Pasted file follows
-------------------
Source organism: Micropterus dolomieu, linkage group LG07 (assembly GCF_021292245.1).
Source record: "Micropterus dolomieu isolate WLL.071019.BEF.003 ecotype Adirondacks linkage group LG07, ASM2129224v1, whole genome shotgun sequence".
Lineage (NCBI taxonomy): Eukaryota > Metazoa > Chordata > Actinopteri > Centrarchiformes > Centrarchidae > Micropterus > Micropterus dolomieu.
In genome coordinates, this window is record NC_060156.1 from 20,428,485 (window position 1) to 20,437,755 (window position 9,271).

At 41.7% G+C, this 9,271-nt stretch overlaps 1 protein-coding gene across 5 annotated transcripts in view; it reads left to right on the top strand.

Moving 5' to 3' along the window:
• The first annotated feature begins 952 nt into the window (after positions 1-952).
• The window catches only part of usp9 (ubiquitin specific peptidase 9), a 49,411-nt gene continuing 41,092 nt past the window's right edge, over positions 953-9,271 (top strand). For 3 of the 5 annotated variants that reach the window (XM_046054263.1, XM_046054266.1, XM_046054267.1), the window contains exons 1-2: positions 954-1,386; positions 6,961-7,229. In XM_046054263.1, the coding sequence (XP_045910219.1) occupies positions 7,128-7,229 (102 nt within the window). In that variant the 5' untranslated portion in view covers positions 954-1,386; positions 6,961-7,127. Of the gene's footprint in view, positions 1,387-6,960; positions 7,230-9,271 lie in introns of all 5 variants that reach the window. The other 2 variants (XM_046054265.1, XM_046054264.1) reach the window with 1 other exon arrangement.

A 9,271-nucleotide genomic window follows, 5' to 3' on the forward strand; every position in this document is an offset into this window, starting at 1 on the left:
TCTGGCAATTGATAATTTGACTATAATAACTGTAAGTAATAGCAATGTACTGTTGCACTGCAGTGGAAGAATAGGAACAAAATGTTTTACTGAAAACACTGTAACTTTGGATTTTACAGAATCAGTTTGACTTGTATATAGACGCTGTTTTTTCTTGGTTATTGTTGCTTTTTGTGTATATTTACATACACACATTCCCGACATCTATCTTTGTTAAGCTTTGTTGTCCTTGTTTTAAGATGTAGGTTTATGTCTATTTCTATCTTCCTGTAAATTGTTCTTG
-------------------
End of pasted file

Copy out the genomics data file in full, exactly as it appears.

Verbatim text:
Source organism: Micropterus dolomieu, linkage group LG07 (assembly GCF_021292245.1).
Source record: "Micropterus dolomieu isolate WLL.071019.BEF.003 ecotype Adirondacks linkage group LG07, ASM2129224v1, whole genome shotgun sequence".
Lineage (NCBI taxonomy): Eukaryota > Metazoa > Chordata > Actinopteri > Centrarchiformes > Centrarchidae > Micropterus > Micropterus dolomieu.
In genome coordinates, this window is record NC_060156.1 from 20,428,485 (window position 1) to 20,437,755 (window position 9,271).

At 41.7% G+C, this 9,271-nt stretch overlaps 1 protein-coding gene across 5 annotated transcripts in view; it reads left to right on the top strand.

Moving 5' to 3' along the window:
• The first annotated feature begins 952 nt into the window (after positions 1-952).
• The window catches only part of usp9 (ubiquitin specific peptidase 9), a 49,411-nt gene continuing 41,092 nt past the window's right edge, over positions 953-9,271 (top strand). For 3 of the 5 annotated variants that reach the window (XM_046054263.1, XM_046054266.1, XM_046054267.1), the window contains exons 1-2: positions 954-1,386; positions 6,961-7,229. In XM_046054263.1, the coding sequence (XP_045910219.1) occupies positions 7,128-7,229 (102 nt within the window). In that variant the 5' untranslated portion in view covers positions 954-1,386; positions 6,961-7,127. Of the gene's footprint in view, positions 1,387-6,960; positions 7,230-9,271 lie in introns of all 5 variants that reach the window. The other 2 variants (XM_046054265.1, XM_046054264.1) reach the window with 1 other exon arrangement.

A 9,271-nucleotide genomic window follows, 5' to 3' on the forward strand; every position in this document is an offset into this window, starting at 1 on the left:
TCTGGCAATTGATAATTTGACTATAATAACTGTAAGTAATAGCAATGTACTGTTGCACTGCAGTGGAAGAATAGGAACAAAATGTTTTACTGAAAACACTGTAACTTTGGATTTTACAGAATCAGTTTGACTTGTATATAGACGCTGTTTTTTCTTGGTTATTGTTGCTTTTTGTGTATATTTACATACACACATTCCCGACATCTATCTTTGTTAAGCTTTGTTGTCCTTGTTTTAAGATGTAGGTTTATGTCTATTTCTATCTTCCTGTAAATTGTTCTTG